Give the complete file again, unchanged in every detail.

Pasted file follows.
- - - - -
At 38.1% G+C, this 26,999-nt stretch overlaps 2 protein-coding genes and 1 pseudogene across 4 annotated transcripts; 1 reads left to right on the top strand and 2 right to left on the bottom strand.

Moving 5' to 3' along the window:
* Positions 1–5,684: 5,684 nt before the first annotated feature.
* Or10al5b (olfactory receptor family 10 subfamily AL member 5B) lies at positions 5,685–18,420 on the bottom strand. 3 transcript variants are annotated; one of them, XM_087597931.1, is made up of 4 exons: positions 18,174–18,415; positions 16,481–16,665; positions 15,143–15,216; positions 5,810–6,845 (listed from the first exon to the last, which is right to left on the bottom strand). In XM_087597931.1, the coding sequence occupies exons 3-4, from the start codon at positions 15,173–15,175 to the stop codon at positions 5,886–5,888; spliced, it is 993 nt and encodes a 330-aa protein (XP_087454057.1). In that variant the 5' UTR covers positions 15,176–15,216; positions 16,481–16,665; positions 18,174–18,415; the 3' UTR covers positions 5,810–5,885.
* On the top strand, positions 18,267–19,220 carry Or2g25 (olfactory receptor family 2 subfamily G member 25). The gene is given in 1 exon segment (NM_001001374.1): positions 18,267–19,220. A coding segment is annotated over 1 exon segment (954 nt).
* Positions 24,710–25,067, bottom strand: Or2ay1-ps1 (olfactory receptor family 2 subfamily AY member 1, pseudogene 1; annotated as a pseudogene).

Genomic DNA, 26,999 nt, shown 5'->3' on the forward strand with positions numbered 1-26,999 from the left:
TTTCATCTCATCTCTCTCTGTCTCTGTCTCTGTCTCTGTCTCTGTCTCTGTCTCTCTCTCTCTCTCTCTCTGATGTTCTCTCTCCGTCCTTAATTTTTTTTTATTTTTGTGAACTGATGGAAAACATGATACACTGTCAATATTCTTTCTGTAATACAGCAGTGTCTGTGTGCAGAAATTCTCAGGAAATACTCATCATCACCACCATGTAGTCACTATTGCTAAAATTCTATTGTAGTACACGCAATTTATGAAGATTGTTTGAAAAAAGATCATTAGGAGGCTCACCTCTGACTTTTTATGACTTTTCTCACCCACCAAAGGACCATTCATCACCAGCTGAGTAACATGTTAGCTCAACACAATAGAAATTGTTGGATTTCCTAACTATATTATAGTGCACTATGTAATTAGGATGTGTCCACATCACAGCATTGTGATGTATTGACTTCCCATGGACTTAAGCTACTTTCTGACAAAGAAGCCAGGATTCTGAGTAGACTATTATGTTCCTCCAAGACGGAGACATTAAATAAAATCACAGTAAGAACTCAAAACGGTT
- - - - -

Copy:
At 38.1% G+C, this 26,999-nt stretch overlaps 2 protein-coding genes and 1 pseudogene across 4 annotated transcripts; 1 reads left to right on the top strand and 2 right to left on the bottom strand.

Moving 5' to 3' along the window:
* Positions 1–5,684: 5,684 nt before the first annotated feature.
* Or10al5b (olfactory receptor family 10 subfamily AL member 5B) lies at positions 5,685–18,420 on the bottom strand. 3 transcript variants are annotated; one of them, XM_087597931.1, is made up of 4 exons: positions 18,174–18,415; positions 16,481–16,665; positions 15,143–15,216; positions 5,810–6,845 (listed from the first exon to the last, which is right to left on the bottom strand). In XM_087597931.1, the coding sequence occupies exons 3-4, from the start codon at positions 15,173–15,175 to the stop codon at positions 5,886–5,888; spliced, it is 993 nt and encodes a 330-aa protein (XP_087454057.1). In that variant the 5' UTR covers positions 15,176–15,216; positions 16,481–16,665; positions 18,174–18,415; the 3' UTR covers positions 5,810–5,885.
* On the top strand, positions 18,267–19,220 carry Or2g25 (olfactory receptor family 2 subfamily G member 25). The gene is given in 1 exon segment (NM_001001374.1): positions 18,267–19,220. A coding segment is annotated over 1 exon segment (954 nt).
* Positions 24,710–25,067, bottom strand: Or2ay1-ps1 (olfactory receptor family 2 subfamily AY member 1, pseudogene 1; annotated as a pseudogene).

Genomic DNA, 26,999 nt, shown 5'->3' on the forward strand with positions numbered 1-26,999 from the left:
TTTCATCTCATCTCTCTCTGTCTCTGTCTCTGTCTCTGTCTCTGTCTCTGTCTCTCTCTCTCTCTCTCTCTGATGTTCTCTCTCCGTCCTTAATTTTTTTTTATTTTTGTGAACTGATGGAAAACATGATACACTGTCAATATTCTTTCTGTAATACAGCAGTGTCTGTGTGCAGAAATTCTCAGGAAATACTCATCATCACCACCATGTAGTCACTATTGCTAAAATTCTATTGTAGTACACGCAATTTATGAAGATTGTTTGAAAAAAGATCATTAGGAGGCTCACCTCTGACTTTTTATGACTTTTCTCACCCACCAAAGGACCATTCATCACCAGCTGAGTAACATGTTAGCTCAACACAATAGAAATTGTTGGATTTCCTAACTATATTATAGTGCACTATGTAATTAGGATGTGTCCACATCACAGCATTGTGATGTATTGACTTCCCATGGACTTAAGCTACTTTCTGACAAAGAAGCCAGGATTCTGAGTAGACTATTATGTTCCTCCAAGACGGAGACATTAAATAAAATCACAGTAAGAACTCAAAACGGTT